On the Land­ing: Sto­ries by Yen­ta Mash

Yen­ta Mash; Ellen Cassedy, trans.
  • Review
By – September 24, 2018

The six­teen sto­ries in this col­lec­tion, care­ful­ly select­ed and trans­lat­ed from Yen­ta Mash’s life’s work in Yid­dish, form a series of qui­et explo­sions. Though they some­times cry out, the voic­es are strange­ly sub­dued, record­ing as they do life behind the Iron Cur­tain in the decades of Sovi­et stran­gu­la­tion of sub­ject peo­ples. Com­mu­ni­ties in Bessara­bia, Moldo­va, and Siberia were at best unof­fi­cial pris­ons for aspir­ing souls and curi­ous minds and at worst, offi­cial ones. For the sur­pris­ing­ly large, if rel­a­tive­ly unknown, Jew­ish com­mu­ni­ties, the bur­dens includ­ed that of anti-Semitism.

For some, includ­ing Mash, immi­gra­tion to Israel dur­ing and after the col­lapse of the Sovi­et Empire in the 1970s was a mixed bless­ing. There was so much that was unfa­mil­iar, so much to get used to. More impor­tant­ly, there was so much to remem­ber before the mem­o­ries would vanish.

In one sto­ry in this col­lec­tion, Mash takes us into the lives of two young women, foresters work­ing long hours for a bare sub­sis­tence. They cut down trees, pre­pare the trunks and branch­es for usable lum­ber, and car­ry them to be exam­ined by their boss. The nar­ra­tor is depen­dent on her more skill­ful cowork­er, Riva, with­out whom she would be lost. It’s the dead of win­ter, and there is no expec­ta­tion of respite from the frozen mis­ery of their lives. These inti­mates are the fam­i­ly bread­win­ners. From time to time, they make one anoth­er laugh. Though their rela­tion­ship turns sour in lat­er years, read­ers are left with their strength and indomitable spir­its. What’s enchant­i­ng in this sto­ry and oth­ers is the com­fort­able way in which the char­ac­ters car­ry their Jew­ish selves — with a mix­ture of knowl­edge and habit that some­times seems more nour­ish­ing than any oth­er part of their existence.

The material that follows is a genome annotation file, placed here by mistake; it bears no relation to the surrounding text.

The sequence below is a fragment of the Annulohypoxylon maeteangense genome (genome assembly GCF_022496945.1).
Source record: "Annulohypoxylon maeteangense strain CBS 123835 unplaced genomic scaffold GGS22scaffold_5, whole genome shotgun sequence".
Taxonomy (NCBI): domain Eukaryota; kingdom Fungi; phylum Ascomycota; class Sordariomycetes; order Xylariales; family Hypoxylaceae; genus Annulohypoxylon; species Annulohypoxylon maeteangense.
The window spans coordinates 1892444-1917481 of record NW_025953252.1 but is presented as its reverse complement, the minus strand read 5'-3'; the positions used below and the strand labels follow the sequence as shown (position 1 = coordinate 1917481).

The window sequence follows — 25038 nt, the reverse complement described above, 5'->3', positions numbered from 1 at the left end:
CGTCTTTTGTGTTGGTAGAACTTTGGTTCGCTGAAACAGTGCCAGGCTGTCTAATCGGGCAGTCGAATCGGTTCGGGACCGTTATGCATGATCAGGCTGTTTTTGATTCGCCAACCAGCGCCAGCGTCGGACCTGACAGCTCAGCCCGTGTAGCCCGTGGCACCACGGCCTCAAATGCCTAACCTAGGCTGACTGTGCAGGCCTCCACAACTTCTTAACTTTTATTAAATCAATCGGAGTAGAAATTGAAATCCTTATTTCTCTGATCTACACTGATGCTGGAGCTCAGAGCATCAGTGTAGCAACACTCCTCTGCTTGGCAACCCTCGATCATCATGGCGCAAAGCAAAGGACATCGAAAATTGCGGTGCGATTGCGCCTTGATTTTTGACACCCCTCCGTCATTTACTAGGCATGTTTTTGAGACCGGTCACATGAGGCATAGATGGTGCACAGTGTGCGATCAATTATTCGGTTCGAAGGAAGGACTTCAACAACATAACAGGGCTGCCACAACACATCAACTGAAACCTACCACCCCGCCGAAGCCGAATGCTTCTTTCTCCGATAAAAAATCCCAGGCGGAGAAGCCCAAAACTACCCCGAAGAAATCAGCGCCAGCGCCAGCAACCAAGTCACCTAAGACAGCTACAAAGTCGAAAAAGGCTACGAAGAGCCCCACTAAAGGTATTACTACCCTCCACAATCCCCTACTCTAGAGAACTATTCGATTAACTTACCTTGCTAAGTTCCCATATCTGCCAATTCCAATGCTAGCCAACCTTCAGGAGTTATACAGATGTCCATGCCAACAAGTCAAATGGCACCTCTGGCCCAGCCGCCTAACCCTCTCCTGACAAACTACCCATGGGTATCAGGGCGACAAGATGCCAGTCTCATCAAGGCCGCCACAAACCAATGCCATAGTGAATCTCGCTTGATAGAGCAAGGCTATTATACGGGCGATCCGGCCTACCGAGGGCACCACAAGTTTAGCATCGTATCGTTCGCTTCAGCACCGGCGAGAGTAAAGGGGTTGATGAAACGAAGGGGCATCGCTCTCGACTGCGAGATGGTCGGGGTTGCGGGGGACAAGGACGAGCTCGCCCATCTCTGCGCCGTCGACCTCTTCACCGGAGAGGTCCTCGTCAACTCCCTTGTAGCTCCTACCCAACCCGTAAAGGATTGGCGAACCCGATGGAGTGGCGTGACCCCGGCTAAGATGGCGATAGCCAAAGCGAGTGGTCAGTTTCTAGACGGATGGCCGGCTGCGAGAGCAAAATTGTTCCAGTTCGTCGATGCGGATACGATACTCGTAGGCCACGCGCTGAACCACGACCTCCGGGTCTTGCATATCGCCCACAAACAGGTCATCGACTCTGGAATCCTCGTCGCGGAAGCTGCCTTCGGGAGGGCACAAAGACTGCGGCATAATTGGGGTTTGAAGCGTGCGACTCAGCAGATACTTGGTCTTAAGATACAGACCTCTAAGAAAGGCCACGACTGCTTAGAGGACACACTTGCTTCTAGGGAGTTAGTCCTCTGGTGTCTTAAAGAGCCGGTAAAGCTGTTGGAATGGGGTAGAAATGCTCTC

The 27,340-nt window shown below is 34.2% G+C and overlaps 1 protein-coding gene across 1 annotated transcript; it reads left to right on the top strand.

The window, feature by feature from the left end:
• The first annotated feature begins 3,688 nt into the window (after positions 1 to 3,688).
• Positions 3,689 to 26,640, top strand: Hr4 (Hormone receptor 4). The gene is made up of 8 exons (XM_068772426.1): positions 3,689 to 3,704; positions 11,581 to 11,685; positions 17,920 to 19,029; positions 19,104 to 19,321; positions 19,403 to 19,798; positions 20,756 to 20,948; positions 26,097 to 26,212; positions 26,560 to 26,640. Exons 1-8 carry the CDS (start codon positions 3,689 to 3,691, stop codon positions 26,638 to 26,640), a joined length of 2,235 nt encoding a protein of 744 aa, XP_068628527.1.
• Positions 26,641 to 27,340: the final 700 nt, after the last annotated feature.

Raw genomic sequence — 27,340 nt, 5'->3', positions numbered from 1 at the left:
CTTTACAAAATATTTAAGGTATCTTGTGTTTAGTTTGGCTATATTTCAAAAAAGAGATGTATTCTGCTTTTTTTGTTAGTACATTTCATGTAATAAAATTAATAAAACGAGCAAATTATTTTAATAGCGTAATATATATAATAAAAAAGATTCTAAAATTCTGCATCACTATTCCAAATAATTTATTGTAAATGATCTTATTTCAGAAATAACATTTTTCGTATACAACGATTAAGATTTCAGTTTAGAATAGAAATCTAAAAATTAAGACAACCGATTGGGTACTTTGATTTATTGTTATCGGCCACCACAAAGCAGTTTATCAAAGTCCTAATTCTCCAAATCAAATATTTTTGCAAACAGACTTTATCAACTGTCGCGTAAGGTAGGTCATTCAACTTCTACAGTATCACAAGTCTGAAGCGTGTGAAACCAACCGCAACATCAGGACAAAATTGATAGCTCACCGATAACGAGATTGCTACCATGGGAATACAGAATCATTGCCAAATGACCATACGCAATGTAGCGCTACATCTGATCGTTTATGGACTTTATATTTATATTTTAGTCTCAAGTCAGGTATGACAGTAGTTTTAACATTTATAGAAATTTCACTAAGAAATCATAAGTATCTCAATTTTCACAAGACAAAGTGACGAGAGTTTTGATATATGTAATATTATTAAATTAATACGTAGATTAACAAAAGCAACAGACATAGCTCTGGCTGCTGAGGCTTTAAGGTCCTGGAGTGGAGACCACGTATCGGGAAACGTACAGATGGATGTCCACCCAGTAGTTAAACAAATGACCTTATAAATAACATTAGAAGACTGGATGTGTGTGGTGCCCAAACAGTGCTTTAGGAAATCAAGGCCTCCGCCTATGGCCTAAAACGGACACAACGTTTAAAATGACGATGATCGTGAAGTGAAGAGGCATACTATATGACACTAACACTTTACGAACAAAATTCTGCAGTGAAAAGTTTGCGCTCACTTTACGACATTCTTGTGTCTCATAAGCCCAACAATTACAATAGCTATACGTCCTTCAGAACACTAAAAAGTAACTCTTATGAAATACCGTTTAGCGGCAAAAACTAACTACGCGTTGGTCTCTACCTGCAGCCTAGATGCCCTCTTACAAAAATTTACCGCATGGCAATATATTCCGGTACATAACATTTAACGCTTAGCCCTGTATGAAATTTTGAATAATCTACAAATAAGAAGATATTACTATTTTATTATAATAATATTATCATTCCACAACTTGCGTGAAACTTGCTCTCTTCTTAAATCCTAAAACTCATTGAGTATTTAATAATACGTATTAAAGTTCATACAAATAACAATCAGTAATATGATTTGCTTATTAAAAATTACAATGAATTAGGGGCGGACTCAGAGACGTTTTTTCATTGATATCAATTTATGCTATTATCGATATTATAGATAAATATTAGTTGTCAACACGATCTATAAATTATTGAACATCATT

Each sto­ry is a gem, and they are arranged to inter­act with one anoth­er as parts of a mosa­ic. The char­ac­ters are gen­er­al­ly described in states of tran­si­tion, com­ing or going across bor­ders or to and from meet­ing places. They share expe­ri­ences and con­fi­dences. They find a way of mak­ing do, in spite of their com­plaints and unful­filled aspirations.

Mash’s nar­ra­tive skill is qui­et­ly aston­ish­ing. She knows when to stop and that less can be more. She knows how to reveal her char­ac­ters in con­ver­sa­tions that at first seem mun­dane but soon reveal not only com­plex indi­vid­u­al­i­ty but also uplift­ing pro­fun­di­ty. More­over, the world she con­jures is not with­out a ton­ic rip­ple of humor.

Read­ers will not want to go where Mash’s life and imag­i­na­tion have been, but they will con­sid­er them­selves for­tu­nate for the vic­ar­i­ous jour­ney she has provided.

Philip K. Jason is pro­fes­sor emer­i­tus of Eng­lish at the Unit­ed States Naval Acad­e­my. A for­mer edi­tor of Poet Lore, he is the author or edi­tor of twen­ty books, includ­ing Acts and Shad­ows: The Viet­nam War in Amer­i­can Lit­er­ary Cul­ture and Don’t Wave Good­bye: The Chil­dren’s Flight from Nazi Per­se­cu­tion to Amer­i­can Free­dom.

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